It is a fog-enveloped ruthless January winter morning, and she is smiling. A courier just arrived for her. Below her name, the address reads — ‘Shaheed Bhagat Singh Library, Tikri Morcha, metro pillar – 783, Bhadurgarh’.
“It seems this is a permanent address now. I am getting so many mails and couriers at this address,” said Navkiran Natt, founder member of Shaheed Bhagat Singh library at Tikri and curator of ‘Trolley Talkies’, a film screening initiative that runs a daily evening shows at a dedicated tent that doubles up as a night shelter for the protesters.
Also the co-founder of Trolley Times, 29-year-old Natt, a qualified dentist who finished her Master’s degree in Film Studies from Ambedkar University this year has been actively participating in different social movements in Punjab for several years now.
For someone, who along with the team of AISA also helped set up libraries at the Shahjahanpur, Singhu and Gazipur protest sites, and has been part of the farmers’ agitation ever since it started, ‘correct’ communication and documentation are key areas that she is working on. “Much of our focus has been on communications on social media — countering the narratives set by the government through its vast network of paid trolls. Ensuring active social media participation from the protesters have been effective. We continue to put a lot of emphasis on communication. ‘Trolley Times’ has become an essential tool in the archiving of the voices from within the protest. We have been receiving contributions from protestors in forms of images as well as text.”
Although active in the social sector for years now, Natt said that this is the biggest movement she has seen in my life and creative strategies from within the protests have quite unique and inspiring. “From the trolley becoming the icon of the protest to rapid adaptations of the spaces that resulted in creation of multiple makeshift cities, this movement has been remarkable on multiple levels.”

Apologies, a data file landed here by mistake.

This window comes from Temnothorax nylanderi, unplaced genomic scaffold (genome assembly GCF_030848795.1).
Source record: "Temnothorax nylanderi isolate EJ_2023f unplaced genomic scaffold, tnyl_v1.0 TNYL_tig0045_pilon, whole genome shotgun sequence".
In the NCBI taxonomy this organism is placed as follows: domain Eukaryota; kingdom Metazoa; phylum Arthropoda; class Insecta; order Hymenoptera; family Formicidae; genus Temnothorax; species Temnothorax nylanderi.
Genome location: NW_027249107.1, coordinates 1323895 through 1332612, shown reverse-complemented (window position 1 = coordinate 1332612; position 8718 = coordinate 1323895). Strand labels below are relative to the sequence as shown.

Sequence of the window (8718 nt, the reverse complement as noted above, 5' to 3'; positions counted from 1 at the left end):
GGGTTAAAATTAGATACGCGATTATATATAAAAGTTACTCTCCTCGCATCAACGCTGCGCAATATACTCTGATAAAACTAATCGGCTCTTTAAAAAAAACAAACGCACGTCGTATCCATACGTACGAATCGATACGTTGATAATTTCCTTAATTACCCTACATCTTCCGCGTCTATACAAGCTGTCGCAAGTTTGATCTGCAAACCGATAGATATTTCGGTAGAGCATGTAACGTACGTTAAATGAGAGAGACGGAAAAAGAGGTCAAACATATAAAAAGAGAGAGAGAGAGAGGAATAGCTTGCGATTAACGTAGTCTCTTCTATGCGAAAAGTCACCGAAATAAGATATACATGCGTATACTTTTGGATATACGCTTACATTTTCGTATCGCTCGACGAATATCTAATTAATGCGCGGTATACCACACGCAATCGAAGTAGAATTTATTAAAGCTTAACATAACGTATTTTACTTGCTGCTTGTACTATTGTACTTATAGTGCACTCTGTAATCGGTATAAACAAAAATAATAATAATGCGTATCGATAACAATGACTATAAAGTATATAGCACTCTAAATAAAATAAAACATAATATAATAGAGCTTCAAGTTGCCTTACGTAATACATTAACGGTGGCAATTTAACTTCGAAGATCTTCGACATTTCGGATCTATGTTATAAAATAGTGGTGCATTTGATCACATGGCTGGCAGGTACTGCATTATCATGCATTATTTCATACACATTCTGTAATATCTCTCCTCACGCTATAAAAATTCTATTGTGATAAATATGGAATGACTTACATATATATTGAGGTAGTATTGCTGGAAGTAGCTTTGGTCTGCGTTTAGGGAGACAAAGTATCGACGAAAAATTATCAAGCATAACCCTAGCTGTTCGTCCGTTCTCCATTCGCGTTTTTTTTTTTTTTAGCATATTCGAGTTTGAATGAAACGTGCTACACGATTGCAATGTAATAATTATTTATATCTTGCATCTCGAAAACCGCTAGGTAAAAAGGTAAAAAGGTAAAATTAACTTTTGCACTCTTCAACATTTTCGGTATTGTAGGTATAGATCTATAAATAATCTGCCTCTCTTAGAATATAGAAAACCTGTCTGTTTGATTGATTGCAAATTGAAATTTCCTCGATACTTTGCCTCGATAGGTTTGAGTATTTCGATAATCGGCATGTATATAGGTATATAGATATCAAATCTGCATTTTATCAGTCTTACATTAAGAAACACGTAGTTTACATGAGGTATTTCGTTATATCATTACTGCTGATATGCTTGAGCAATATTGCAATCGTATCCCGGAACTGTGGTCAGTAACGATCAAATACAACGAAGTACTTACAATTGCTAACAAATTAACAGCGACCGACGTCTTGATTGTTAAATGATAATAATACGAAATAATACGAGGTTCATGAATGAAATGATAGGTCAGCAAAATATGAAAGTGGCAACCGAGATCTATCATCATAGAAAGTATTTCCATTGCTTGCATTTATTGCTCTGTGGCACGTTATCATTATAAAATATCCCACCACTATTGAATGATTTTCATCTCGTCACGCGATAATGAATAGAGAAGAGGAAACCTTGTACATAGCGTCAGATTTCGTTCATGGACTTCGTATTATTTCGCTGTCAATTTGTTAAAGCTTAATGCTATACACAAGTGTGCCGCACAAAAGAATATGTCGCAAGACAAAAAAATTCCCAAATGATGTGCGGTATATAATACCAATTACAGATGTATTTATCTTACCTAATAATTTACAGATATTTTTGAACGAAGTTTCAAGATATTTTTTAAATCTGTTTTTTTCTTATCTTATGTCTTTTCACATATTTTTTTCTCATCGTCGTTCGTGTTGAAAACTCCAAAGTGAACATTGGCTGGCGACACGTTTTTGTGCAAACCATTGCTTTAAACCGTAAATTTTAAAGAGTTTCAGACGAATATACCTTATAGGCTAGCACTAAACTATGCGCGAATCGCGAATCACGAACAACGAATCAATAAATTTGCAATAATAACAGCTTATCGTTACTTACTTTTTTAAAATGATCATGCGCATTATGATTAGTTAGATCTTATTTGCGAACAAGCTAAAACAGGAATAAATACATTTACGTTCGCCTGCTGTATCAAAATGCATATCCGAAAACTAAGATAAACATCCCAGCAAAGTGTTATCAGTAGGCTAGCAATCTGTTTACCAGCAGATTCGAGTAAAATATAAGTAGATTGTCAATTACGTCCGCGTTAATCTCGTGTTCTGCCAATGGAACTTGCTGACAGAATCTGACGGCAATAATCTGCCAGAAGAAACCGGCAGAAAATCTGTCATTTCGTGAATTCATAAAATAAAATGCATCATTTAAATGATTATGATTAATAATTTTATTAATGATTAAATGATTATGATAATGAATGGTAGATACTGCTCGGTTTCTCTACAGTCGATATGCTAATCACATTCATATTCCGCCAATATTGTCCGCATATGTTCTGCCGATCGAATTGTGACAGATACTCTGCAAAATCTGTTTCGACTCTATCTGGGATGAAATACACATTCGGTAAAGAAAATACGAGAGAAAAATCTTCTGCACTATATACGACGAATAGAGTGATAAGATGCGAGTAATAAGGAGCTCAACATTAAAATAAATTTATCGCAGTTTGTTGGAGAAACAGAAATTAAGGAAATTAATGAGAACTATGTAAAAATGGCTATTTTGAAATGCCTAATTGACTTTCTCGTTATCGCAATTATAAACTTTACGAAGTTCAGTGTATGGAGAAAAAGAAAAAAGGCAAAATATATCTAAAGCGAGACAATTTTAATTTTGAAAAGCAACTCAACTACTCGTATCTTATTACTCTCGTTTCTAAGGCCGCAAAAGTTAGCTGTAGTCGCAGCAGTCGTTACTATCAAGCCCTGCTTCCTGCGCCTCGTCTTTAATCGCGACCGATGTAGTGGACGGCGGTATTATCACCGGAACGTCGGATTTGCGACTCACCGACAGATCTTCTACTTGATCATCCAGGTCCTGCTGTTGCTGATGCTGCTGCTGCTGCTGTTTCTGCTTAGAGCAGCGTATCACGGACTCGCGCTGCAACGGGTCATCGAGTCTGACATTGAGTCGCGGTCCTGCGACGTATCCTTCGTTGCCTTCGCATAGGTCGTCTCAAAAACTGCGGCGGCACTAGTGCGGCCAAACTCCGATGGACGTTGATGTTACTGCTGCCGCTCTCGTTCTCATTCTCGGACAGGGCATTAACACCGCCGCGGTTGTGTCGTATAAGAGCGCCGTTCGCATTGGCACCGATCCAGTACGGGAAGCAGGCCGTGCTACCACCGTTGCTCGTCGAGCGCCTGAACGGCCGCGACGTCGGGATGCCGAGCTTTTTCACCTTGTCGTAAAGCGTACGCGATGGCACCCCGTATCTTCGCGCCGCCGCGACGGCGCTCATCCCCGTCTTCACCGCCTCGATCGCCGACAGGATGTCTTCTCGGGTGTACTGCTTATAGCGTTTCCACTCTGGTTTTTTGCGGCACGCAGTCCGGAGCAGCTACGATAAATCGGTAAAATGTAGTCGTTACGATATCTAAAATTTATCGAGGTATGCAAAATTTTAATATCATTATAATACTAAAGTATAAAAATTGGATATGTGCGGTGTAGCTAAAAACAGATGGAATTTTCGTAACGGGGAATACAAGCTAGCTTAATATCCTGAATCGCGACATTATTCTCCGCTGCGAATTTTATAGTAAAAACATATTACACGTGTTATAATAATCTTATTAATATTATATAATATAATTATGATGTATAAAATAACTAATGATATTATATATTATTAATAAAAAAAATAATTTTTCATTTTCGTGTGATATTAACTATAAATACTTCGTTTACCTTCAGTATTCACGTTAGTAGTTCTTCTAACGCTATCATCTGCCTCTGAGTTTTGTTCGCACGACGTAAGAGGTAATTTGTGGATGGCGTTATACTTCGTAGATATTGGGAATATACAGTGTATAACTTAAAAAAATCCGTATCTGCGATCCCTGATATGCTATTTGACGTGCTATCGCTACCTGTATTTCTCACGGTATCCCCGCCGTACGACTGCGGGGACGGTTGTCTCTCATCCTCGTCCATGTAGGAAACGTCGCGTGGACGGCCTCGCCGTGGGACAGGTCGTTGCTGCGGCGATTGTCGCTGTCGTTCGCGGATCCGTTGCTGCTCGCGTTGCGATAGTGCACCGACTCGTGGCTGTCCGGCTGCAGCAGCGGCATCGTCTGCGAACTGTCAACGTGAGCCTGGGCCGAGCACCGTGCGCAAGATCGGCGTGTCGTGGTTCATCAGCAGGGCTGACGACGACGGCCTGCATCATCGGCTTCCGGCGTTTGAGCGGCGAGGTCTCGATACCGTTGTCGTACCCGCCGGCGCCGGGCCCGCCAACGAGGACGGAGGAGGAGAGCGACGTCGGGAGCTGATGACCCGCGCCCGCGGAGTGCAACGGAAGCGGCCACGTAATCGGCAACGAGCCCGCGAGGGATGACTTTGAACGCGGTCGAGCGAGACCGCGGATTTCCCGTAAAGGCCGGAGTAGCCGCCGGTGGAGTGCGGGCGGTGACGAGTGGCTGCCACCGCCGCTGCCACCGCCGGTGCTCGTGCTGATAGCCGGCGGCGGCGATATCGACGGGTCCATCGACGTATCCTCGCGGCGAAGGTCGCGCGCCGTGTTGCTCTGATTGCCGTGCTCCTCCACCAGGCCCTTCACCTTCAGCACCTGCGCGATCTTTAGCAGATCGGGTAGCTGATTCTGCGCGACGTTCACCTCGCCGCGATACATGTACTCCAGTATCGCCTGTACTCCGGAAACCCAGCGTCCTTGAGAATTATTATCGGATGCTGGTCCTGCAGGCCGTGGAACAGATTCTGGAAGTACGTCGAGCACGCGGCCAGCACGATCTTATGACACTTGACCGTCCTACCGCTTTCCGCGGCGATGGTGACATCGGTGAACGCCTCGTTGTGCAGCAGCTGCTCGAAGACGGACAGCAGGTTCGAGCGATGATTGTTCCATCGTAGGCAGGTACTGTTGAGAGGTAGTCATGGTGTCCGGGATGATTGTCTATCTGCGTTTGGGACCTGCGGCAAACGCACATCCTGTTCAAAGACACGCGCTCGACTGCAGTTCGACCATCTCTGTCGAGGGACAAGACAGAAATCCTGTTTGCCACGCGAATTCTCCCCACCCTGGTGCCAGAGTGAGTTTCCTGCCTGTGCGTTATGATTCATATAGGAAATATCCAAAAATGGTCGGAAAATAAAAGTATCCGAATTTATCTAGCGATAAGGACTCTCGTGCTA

She also feels that the huge number of youngsters and women joining the agitation makes it starkly different from farmers’ protests of yesteryears. “And the young people are looking for newer ways or forms of protests and are coming up with very innovative ideas.”
Believing that this movement is going to be a defining moment for the coming generations in both politics and art, across regions, Natt asserted, “It has already succeeded in instilling a deeper faith in political process within a democracy. For a vast majority of first-time agitators, protests will never be a taboo but a celebration of democratic values.”
Talking about collaborations with artists that this protest is witnessing, Natt added, “Several young artists with whom I have had an opportunity to work with have strong feelings about the limitations in already existing structures and institutions of art.The recent wave of sustained and long-term sit-in and live-in protests have presented them with the opportunity to engage with protestors in new spaces.”